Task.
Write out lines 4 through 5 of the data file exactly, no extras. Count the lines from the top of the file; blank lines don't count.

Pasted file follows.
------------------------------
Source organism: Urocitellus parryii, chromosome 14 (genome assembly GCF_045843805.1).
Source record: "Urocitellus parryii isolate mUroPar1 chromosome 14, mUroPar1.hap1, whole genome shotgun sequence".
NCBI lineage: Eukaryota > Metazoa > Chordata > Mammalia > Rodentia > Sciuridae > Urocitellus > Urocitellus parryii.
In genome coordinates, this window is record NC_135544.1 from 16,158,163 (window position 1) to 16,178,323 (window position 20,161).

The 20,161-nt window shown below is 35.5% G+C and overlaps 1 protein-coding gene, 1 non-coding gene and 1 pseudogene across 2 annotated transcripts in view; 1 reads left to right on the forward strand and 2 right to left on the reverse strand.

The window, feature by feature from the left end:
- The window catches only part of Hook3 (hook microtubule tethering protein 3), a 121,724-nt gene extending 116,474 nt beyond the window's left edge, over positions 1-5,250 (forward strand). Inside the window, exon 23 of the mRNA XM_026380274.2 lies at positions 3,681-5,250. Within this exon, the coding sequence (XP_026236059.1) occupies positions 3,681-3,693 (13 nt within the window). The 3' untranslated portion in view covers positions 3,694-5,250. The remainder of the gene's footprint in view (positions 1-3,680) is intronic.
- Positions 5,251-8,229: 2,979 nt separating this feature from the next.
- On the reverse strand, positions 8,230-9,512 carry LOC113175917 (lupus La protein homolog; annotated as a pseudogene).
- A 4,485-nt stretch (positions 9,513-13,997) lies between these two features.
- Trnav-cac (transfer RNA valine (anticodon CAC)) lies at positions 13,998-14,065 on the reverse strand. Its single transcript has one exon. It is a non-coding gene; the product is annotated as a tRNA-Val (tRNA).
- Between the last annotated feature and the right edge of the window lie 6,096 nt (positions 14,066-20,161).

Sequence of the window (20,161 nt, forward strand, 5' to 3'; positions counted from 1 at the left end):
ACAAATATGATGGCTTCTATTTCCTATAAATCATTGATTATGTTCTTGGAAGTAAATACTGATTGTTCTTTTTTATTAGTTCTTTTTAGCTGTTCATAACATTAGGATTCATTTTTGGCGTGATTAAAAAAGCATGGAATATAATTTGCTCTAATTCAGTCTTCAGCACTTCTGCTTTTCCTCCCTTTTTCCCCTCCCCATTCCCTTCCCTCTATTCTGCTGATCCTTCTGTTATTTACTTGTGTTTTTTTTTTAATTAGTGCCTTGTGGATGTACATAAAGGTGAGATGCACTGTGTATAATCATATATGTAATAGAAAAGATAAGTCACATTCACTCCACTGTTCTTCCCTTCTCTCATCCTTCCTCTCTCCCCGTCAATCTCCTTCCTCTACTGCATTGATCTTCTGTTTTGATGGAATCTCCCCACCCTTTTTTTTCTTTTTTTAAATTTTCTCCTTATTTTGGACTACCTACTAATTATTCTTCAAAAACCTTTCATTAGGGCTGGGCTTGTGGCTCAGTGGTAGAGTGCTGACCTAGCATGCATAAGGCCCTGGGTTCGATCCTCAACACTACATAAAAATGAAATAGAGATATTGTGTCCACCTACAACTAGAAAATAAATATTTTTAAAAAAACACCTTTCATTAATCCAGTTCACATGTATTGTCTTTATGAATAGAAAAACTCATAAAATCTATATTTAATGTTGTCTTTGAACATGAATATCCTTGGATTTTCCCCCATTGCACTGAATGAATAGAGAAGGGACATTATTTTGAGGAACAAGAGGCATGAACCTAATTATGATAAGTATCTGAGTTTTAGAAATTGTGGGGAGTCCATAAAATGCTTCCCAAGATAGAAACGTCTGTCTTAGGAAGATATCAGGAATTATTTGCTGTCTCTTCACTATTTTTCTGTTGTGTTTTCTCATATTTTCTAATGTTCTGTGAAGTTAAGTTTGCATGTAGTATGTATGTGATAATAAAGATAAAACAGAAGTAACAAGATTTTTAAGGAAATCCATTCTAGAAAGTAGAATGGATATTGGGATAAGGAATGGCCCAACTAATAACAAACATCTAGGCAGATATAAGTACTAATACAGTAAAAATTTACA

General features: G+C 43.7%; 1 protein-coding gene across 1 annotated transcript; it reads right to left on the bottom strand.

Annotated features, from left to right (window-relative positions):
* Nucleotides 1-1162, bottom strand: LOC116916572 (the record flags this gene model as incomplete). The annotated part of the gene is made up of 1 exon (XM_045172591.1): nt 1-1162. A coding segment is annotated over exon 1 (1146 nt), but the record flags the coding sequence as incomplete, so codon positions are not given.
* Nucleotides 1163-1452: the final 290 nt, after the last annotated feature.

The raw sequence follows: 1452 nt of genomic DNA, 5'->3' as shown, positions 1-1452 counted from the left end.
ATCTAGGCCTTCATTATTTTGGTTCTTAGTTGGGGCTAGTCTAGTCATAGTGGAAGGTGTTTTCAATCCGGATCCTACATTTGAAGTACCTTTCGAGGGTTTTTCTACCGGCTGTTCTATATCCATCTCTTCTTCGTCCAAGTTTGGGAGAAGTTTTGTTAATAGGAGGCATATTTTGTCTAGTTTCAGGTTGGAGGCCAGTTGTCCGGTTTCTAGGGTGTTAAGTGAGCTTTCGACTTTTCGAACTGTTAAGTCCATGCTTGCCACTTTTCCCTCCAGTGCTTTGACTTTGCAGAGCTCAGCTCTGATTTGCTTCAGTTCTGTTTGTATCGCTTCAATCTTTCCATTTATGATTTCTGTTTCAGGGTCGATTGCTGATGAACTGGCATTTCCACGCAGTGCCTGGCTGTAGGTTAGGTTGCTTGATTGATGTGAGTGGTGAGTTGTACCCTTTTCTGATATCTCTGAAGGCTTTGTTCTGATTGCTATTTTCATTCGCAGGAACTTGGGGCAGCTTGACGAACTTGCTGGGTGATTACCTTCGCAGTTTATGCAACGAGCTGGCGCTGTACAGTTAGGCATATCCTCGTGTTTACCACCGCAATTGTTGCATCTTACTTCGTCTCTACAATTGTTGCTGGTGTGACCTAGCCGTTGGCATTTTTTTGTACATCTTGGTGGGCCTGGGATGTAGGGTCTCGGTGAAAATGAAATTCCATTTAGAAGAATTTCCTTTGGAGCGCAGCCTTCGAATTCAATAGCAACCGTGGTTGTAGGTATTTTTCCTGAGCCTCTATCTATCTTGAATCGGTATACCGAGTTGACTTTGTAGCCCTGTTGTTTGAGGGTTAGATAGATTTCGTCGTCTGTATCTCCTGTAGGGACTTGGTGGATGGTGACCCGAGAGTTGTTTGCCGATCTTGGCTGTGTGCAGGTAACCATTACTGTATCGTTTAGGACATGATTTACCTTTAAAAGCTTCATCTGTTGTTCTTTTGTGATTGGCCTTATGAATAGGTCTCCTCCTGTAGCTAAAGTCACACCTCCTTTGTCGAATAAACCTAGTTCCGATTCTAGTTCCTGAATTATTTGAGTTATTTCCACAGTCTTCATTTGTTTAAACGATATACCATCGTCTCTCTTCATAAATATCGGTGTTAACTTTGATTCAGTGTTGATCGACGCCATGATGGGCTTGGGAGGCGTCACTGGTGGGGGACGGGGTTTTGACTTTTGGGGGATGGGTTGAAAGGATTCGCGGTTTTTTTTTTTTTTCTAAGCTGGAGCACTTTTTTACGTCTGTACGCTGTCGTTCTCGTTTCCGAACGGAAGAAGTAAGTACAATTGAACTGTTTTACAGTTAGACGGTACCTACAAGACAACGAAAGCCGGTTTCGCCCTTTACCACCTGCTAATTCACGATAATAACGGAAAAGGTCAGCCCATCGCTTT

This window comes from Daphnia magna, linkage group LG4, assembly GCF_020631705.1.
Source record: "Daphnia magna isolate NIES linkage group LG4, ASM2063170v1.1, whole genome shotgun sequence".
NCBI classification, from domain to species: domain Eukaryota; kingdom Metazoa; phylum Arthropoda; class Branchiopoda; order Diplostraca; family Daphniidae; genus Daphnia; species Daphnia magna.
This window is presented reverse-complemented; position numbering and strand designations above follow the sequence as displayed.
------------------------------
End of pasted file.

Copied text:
In genome coordinates, this window is record NC_135544.1 from 16,158,163 (window position 1) to 16,178,323 (window position 20,161).

The 20,161-nt window shown below is 35.5% G+C and overlaps 1 protein-coding gene, 1 non-coding gene and 1 pseudogene across 2 annotated transcripts in view; 1 reads left to right on the forward strand and 2 right to left on the reverse strand.